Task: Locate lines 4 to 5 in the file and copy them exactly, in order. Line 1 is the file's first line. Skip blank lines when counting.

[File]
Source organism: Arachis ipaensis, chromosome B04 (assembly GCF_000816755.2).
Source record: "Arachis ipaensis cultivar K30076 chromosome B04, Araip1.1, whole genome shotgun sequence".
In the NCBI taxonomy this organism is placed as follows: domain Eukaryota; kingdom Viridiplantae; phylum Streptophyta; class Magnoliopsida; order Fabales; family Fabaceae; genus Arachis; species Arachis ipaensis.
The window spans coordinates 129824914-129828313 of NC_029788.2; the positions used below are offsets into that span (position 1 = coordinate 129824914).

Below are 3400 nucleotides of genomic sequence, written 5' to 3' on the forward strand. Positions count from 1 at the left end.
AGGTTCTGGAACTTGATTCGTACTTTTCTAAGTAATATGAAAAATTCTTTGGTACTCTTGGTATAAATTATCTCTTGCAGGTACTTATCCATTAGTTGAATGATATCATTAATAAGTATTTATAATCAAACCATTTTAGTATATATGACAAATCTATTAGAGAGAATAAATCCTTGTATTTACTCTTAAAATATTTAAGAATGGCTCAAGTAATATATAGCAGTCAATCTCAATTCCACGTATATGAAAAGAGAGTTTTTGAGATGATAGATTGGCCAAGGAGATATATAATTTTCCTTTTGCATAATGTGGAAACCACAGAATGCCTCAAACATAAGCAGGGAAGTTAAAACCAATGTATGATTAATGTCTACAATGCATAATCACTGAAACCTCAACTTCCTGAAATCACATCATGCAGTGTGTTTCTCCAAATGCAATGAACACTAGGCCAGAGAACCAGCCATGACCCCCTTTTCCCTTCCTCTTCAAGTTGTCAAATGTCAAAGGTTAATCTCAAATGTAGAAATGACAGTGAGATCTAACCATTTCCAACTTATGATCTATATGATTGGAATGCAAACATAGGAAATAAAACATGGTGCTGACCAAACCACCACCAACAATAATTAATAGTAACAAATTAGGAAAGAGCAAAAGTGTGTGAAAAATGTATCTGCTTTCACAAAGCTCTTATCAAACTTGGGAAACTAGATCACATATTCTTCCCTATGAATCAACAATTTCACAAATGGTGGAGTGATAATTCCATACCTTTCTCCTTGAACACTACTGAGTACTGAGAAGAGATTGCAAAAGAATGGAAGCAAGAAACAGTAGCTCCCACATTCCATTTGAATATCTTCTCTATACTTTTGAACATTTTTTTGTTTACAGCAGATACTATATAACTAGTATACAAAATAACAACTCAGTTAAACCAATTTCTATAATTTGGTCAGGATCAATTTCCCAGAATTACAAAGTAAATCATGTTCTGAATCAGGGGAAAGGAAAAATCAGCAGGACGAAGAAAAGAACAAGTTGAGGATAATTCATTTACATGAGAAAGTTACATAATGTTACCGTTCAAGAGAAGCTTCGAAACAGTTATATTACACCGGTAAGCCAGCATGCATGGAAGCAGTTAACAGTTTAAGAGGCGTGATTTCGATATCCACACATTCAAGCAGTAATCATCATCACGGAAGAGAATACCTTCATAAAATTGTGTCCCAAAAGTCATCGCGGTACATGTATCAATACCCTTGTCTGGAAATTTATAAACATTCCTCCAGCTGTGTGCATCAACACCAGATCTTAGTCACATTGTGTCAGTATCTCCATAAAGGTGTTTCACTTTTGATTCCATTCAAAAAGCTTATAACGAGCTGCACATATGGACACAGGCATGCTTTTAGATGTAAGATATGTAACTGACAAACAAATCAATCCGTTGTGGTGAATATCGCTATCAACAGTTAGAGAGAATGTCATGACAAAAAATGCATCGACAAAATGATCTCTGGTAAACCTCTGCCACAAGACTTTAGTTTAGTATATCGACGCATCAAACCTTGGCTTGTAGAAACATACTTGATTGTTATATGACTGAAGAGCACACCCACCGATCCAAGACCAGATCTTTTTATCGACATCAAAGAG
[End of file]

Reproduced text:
The window spans coordinates 129824914-129828313 of NC_029788.2; the positions used below are offsets into that span (position 1 = coordinate 129824914).

Below are 3400 nucleotides of genomic sequence, written 5' to 3' on the forward strand. Positions count from 1 at the left end.